Am I What You're Looking For?
Endia Beal's powerful photographs record young, educated black women who are about to enter the workforce for the first time.
There's a moment in Beyoncé's music video for "Formation" when Blue Ivy, cherubic, looks right into the camera as her mother sings definitively that she prefers her "baby heir with baby hair and Afros." It is a deeply political statement. Beyoncé, arguably the greatest professional entertainer of our time, chooses to love her blackness. And she chooses to love Blue Ivy's blackness, as well as her own, by publicly embracing an aesthetic. Throughout "Formation," she pays homage to the multiplicity of black women's hairstyles: The video notably shows black women with epic triple topknots, braided chignons, braided crowns. A wig shop is prominently featured. "Formation" is about looking black and that being beautiful.
At the end of the 18th century in Louisiana, black Creole women were subject to laws criminalizing their apparently ostentatious beauty, unacceptable to the white women around them. The "tignon" laws mandated that these women cover their hair with a head wrap—or be thrown in jail. The women complied, but they proceeded to beautify their wraps; a law criminalizing someone for being too beautiful while also being black is going to be ineffective for obvious reasons. Historian Carolyn Long notes that "instead of being considered a badge of dishonor, the tignon... became a fashion statement. The bright [colors] of the scarves, and the imaginative wrapping techniques employed by their wearers, are said to have enhanced the beauty of the women of color." It's no coincidence that "Formation" embraces the singer's Creole heritage and draws on how black women's aesthetics have always been a site for resistance.
How we look continues to be a flashpoint for racism. Beyoncé, having built an empire, has more power than most to speak back to the American tradition of devaluing black women's appearances. But for most, in the workplace and other institutional settings—particularly corporate environments—we must don a metaphoric tignon. We shed the clothes and accessories that make us feel like us in order to better fit in. It's assumed that "professional" in many ways means white. Everywhere—from within the United States military, to retail environments like Abercrombie and Zara, to professional sports (remember those Don Imus comments? The Gabby Douglas fiasco?), to lawyers in the courtroom—black women's hairstyles and other aesthetic choices have repeatedly been marked as unprofessional or problematic.
Photographer Endia Beal grapples with these questions and more in her photo series "Am I What You're Looking For?" Beal records young, educated black women who are about to enter the workforce for the first time. She poses the women in their family homes, in front of a photo backdrop of an office space where she formerly worked. According to Beal, she positioned the women "between the worlds of identity and conformity"—they are anticipating the obstacles they might encounter on their career path because they are black women who look like black women. For the project, Beal's subjects dress themselves in what they consider to be ideal professional attire, and she asks them mock interview questions.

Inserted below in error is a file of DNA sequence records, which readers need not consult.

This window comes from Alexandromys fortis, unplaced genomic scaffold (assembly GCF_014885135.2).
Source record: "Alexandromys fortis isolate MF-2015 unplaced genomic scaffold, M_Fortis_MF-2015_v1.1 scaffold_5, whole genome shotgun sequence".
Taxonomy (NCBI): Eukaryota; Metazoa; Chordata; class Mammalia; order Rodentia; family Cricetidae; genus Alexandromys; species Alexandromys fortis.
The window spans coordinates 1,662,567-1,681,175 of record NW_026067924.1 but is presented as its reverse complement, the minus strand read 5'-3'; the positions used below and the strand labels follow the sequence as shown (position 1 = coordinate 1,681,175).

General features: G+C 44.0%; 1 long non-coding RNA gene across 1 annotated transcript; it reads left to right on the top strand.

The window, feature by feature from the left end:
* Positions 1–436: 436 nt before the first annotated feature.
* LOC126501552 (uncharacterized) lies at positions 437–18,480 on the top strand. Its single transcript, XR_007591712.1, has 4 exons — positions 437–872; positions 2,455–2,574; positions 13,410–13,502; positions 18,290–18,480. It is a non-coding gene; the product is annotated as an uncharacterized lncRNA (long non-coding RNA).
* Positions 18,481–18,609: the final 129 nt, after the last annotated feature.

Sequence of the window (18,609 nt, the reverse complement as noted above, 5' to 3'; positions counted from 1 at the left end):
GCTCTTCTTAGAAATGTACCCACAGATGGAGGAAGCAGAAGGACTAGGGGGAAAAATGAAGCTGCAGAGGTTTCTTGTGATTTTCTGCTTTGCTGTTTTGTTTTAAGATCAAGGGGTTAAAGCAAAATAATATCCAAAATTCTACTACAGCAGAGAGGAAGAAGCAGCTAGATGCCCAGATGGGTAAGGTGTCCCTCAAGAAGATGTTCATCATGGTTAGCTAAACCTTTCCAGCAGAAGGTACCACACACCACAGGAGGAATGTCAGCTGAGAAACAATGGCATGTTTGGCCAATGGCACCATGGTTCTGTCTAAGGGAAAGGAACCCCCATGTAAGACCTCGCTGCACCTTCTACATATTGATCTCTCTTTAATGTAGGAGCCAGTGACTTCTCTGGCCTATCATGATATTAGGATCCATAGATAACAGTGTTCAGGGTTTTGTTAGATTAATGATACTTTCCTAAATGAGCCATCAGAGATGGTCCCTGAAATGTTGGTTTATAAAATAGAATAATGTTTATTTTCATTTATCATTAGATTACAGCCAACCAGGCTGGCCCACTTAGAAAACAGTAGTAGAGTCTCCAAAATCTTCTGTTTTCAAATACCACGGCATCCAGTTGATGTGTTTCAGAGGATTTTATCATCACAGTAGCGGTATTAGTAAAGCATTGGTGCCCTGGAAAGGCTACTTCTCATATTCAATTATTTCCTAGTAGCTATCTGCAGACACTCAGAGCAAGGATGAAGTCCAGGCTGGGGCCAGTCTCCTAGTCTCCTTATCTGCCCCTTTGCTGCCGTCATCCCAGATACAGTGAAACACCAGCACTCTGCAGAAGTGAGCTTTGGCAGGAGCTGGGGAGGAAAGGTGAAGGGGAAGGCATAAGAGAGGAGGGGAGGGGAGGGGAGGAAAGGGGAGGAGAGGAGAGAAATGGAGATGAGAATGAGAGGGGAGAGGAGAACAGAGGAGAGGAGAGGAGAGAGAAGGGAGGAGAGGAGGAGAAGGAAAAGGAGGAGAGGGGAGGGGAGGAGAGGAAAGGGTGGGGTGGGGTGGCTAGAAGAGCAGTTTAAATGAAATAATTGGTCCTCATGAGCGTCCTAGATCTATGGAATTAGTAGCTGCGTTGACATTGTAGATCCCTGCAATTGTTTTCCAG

The resulting conversation forces them to confront the emotional prospect that, in fact, they may not fit into the idealized vision of a "professional" woman. The series includes women who bare midriffs in tailored crop tops; women with visible tattoos; women with twinned, voluminous, gravity-defying Afros; women wearing extensions or weaves; women with long Senegalese twists. "Am I What You're Looking For?" honors a constellation of black women's aesthetics, and the conceptual through line is hair, a topic Beal has documented in the past. Her 2013 photo series "Can I Touch It?"—an eye-catching project depicting middle-aged white women in traditionally black hairstyles and pantsuits—went viral.
The range of emotions depicted in Beal's work belies the subjective experience of workplace discrimination. Some of the women look defiantly into the camera; others are less certain of themselves. The women are of some privilege, which is clear from their middle-class family homes, but the relative privilege they enjoy is not enough to shield them from the universality of misogynoir. Beal, who received an MFA from Yale, offers a bittersweet reflection on black women's reality as professionals—perhaps a proxy documentation of her own experience in the very office that serves as the backdrop of the series.
Beal, a professor of art at Winston-Salem State, was inspired in part by the young women in her classroom. "I found that my students were coming to me with the same concerns that I experienced in a corporate setting," she told me. Generations of black women have experienced the same thing in the workplace; Beal wants to interrupt the cycle. "I had the women stand in front of the same office hallway I walked down every day, feeling like I was the other in that space," she said. "I use art as a vehicle to deal with what I'm going through emotionally." Beal hopes that the experience will help the young women to feel emotionally supported as well, adding somewhat maternally, "When you make something together, it brings you closer.
This work was produced with funds provided by Magnum Foundation.
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